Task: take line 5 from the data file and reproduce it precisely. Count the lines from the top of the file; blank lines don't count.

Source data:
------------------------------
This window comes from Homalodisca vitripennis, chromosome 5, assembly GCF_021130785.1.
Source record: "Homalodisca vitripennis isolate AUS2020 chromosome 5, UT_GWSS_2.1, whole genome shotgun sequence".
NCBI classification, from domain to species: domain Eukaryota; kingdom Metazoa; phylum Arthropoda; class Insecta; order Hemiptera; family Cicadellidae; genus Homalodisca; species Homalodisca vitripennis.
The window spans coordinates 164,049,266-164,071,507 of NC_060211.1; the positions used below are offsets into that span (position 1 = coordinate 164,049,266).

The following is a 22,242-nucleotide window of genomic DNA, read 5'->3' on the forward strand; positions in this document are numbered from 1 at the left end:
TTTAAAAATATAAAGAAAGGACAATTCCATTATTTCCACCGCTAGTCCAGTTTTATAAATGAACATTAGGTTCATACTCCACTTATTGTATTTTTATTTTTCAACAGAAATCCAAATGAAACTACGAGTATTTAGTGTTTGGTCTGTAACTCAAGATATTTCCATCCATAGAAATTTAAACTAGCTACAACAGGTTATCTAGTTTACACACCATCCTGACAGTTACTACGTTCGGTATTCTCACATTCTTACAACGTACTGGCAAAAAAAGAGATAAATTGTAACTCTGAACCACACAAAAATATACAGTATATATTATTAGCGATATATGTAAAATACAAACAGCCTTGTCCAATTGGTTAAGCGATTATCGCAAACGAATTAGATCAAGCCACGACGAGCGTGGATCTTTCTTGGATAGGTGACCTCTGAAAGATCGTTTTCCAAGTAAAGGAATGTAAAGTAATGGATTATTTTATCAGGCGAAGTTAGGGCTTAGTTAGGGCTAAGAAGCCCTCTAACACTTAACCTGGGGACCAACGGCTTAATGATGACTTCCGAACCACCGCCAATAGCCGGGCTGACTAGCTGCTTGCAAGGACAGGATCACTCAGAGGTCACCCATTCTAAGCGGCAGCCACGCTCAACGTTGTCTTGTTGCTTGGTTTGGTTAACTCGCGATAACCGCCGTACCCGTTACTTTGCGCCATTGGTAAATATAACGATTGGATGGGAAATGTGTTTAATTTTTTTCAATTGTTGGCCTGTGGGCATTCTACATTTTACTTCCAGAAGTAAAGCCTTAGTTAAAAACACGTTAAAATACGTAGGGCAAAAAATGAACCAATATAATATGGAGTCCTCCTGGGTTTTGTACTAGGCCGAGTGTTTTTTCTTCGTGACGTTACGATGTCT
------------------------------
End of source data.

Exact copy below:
The following is a 22,242-nucleotide window of genomic DNA, read 5'->3' on the forward strand; positions in this document are numbered from 1 at the left end: